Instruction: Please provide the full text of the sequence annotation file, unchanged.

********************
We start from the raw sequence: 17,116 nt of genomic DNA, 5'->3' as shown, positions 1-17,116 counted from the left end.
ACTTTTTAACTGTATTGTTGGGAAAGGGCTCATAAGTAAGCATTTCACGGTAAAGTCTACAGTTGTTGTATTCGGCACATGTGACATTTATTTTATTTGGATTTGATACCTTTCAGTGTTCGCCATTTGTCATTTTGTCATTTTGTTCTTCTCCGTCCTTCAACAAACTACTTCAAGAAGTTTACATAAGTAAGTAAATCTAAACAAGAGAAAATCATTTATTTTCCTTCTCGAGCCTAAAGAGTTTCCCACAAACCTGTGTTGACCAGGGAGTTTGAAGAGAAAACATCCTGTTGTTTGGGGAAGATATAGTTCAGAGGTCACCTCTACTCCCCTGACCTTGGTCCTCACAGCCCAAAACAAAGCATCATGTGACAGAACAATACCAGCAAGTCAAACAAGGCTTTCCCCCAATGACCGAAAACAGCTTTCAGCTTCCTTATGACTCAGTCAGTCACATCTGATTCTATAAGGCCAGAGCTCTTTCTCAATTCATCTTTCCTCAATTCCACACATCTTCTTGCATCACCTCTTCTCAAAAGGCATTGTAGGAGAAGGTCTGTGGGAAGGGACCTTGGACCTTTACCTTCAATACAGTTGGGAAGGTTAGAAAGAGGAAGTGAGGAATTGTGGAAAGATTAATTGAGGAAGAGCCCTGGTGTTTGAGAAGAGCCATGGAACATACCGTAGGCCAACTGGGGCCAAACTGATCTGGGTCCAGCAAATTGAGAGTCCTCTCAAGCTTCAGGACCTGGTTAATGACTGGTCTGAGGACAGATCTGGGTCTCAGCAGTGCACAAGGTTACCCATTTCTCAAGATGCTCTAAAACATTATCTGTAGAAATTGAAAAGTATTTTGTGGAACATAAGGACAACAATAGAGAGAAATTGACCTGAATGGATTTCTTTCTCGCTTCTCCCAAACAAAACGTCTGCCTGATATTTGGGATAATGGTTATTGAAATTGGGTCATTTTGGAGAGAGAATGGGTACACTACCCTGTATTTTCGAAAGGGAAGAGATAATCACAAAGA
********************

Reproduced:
We start from the raw sequence: 17,116 nt of genomic DNA, 5'->3' as shown, positions 1-17,116 counted from the left end.
ACTTTTTAACTGTATTGTTGGGAAAGGGCTCATAAGTAAGCATTTCACGGTAAAGTCTACAGTTGTTGTATTCGGCACATGTGACATTTATTTTATTTGGATTTGATACCTTTCAGTGTTCGCCATTTGTCATTTTGTCATTTTGTTCTTCTCCGTCCTTCAACAAACTACTTCAAGAAGTTTACATAAGTAAGTAAATCTAAACAAGAGAAAATCATTTATTTTCCTTCTCGAGCCTAAAGAGTTTCCCACAAACCTGTGTTGACCAGGGAGTTTGAAGAGAAAACATCCTGTTGTTTGGGGAAGATATAGTTCAGAGGTCACCTCTACTCCCCTGACCTTGGTCCTCACAGCCCAAAACAAAGCATCATGTGACAGAACAATACCAGCAAGTCAAACAAGGCTTTCCCCCAATGACCGAAAACAGCTTTCAGCTTCCTTATGACTCAGTCAGTCACATCTGATTCTATAAGGCCAGAGCTCTTTCTCAATTCATCTTTCCTCAATTCCACACATCTTCTTGCATCACCTCTTCTCAAAAGGCATTGTAGGAGAAGGTCTGTGGGAAGGGACCTTGGACCTTTACCTTCAATACAGTTGGGAAGGTTAGAAAGAGGAAGTGAGGAATTGTGGAAAGATTAATTGAGGAAGAGCCCTGGTGTTTGAGAAGAGCCATGGAACATACCGTAGGCCAACTGGGGCCAAACTGATCTGGGTCCAGCAAATTGAGAGTCCTCTCAAGCTTCAGGACCTGGTTAATGACTGGTCTGAGGACAGATCTGGGTCTCAGCAGTGCACAAGGTTACCCATTTCTCAAGATGCTCTAAAACATTATCTGTAGAAATTGAAAAGTATTTTGTGGAACATAAGGACAACAATAGAGAGAAATTGACCTGAATGGATTTCTTTCTCGCTTCTCCCAAACAAAACGTCTGCCTGATATTTGGGATAATGGTTATTGAAATTGGGTCATTTTGGAGAGAGAATGGGTACACTACCCTGTATTTTCGAAAGGGAAGAGATAATCACAAAGA